The latest report on pesticide residues in food in the European Union is now available, giving a snapshot of residue levels found in a basket of products widely consumed in the territory.
A total of 96,302 samples were analysed in 2019, 96.1% of which fell within legally permitted levels. For the subset of 12,579 samples analysed as part of the EU-coordinated control programme (EUCP), 98% were within legal limits.
The EUCP analysed samples randomly collected from 12 food products – apples, head cabbages, lettuce, peaches, spinach, strawberries, tomatoes, oat grain, barley grain, wine (red and white), cow’s milk and swine fat. Of those samples analysed:
- 6,674 or 53% were found to be free of quantifiable levels of residues.
- 5,664 or 45% contained one or more residues in concentrations below or equal to permitted levels.
- 241 or 2% contained residues exceeding the legal maximum of which 1% led to legal actions.
The coordinated programme covers similar baskets of products on a three-year rotation, which means upward or downward trends can be identified for specific goods. So, compared to 2016, the exceedance rate fell for peaches (from 1.9% to 1.5%), lettuce (2.4% to 1.8%), apples (2.7% to 2.1%) and tomatoes (2.6% to 1.7%).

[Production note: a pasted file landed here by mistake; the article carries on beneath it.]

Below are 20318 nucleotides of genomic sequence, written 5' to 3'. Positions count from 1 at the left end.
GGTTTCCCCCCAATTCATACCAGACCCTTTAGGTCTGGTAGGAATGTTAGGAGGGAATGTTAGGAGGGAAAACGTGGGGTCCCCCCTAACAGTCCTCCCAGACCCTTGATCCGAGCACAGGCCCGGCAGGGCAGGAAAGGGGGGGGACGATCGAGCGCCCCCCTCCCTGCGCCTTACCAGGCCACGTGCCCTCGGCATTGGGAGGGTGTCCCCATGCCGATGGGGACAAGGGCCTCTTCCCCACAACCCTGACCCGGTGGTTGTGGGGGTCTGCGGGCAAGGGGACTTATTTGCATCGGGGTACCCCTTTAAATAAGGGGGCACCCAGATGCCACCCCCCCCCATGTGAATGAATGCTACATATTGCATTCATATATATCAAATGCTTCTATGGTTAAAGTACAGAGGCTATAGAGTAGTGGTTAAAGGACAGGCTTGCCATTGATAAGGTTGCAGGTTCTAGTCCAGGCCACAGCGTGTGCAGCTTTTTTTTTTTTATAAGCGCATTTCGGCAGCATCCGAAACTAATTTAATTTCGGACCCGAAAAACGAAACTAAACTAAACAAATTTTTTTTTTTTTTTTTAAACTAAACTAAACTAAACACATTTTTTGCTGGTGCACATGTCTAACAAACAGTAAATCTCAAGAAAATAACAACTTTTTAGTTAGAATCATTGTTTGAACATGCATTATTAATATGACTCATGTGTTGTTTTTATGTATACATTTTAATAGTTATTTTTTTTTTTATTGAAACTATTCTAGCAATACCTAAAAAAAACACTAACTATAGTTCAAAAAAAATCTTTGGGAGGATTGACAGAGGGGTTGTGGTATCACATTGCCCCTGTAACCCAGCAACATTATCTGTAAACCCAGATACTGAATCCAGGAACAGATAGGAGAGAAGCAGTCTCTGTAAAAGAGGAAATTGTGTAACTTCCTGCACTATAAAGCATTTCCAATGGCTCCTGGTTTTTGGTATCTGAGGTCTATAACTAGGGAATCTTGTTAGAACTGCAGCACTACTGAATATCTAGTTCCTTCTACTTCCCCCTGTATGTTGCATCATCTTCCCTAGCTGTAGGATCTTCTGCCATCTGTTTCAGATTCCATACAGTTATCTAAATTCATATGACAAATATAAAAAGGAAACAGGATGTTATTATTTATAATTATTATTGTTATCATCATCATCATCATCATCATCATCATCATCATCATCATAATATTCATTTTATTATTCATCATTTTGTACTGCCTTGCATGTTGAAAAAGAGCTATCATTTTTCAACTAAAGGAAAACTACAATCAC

Exceedances rose for strawberries (1.8% to 3.3%), head cabbages (1.1% to 1.9%), wine grapes (0.4% to 0.9%) and swine fat (0.1% to 0.3%). As in 2016, no exceedances were found in cow’s milk.
The results of the coordinated programme are available on EFSA’s website as browsable charts and graphs, making the data more accessible to non-specialists.
As well as the harmonised, comparable data collected under the coordinated programme, EFSA’s annual report also includes data collected as part of the national control activities carried out by individual EU Member States, Norway and Iceland.
The national control programmes are risk-based, targeting products that are likely to contain pesticide residues or for which legal infringements have been identified in previous years. These programmes give important information to risk managers but – unlike the data from the EUCP – they do not provide a statistically representative picture of the levels of residues that one would expect to find in food on the shelves in shops across Europe.
EFSA carried out a dietary risk assessment as part of its analysis of the results. This suggested that the food commodities analysed in 2019 are unlikely to pose a concern for consumer health. However, a number of recommendations are proposed to increase the efficiency of European control systems, thereby continuing to ensure a high level of consumer protection.